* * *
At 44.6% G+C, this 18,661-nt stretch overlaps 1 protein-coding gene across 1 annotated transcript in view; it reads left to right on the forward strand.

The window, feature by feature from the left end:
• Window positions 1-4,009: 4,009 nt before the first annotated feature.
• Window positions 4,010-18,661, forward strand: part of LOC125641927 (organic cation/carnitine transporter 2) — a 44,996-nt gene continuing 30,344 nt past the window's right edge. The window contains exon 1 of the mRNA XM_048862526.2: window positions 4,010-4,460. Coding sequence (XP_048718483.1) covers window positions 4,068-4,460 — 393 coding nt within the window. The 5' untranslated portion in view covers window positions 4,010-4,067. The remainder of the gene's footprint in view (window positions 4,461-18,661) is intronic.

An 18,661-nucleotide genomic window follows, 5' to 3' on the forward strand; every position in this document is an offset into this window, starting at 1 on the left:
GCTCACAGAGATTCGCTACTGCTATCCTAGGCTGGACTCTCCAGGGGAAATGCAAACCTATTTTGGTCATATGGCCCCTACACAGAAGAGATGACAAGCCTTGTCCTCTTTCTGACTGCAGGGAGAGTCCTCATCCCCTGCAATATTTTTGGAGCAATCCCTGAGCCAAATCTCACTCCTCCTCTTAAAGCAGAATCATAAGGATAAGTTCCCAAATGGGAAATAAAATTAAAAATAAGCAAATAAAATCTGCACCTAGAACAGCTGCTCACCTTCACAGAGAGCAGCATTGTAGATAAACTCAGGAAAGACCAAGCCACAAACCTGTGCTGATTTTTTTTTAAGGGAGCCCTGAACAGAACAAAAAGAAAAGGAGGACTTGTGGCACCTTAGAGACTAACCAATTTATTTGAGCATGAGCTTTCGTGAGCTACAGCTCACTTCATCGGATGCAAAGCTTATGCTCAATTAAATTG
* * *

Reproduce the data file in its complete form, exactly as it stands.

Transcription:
At 44.6% G+C, this 18,661-nt stretch overlaps 1 protein-coding gene across 1 annotated transcript in view; it reads left to right on the forward strand.

The window, feature by feature from the left end:
• Window positions 1-4,009: 4,009 nt before the first annotated feature.
• Window positions 4,010-18,661, forward strand: part of LOC125641927 (organic cation/carnitine transporter 2) — a 44,996-nt gene continuing 30,344 nt past the window's right edge. The window contains exon 1 of the mRNA XM_048862526.2: window positions 4,010-4,460. Coding sequence (XP_048718483.1) covers window positions 4,068-4,460 — 393 coding nt within the window. The 5' untranslated portion in view covers window positions 4,010-4,067. The remainder of the gene's footprint in view (window positions 4,461-18,661) is intronic.

An 18,661-nucleotide genomic window follows, 5' to 3' on the forward strand; every position in this document is an offset into this window, starting at 1 on the left:
GCTCACAGAGATTCGCTACTGCTATCCTAGGCTGGACTCTCCAGGGGAAATGCAAACCTATTTTGGTCATATGGCCCCTACACAGAAGAGATGACAAGCCTTGTCCTCTTTCTGACTGCAGGGAGAGTCCTCATCCCCTGCAATATTTTTGGAGCAATCCCTGAGCCAAATCTCACTCCTCCTCTTAAAGCAGAATCATAAGGATAAGTTCCCAAATGGGAAATAAAATTAAAAATAAGCAAATAAAATCTGCACCTAGAACAGCTGCTCACCTTCACAGAGAGCAGCATTGTAGATAAACTCAGGAAAGACCAAGCCACAAACCTGTGCTGATTTTTTTTTAAGGGAGCCCTGAACAGAACAAAAAGAAAAGGAGGACTTGTGGCACCTTAGAGACTAACCAATTTATTTGAGCATGAGCTTTCGTGAGCTACAGCTCACTTCATCGGATGCAAAGCTTATGCTCAATTAAATTG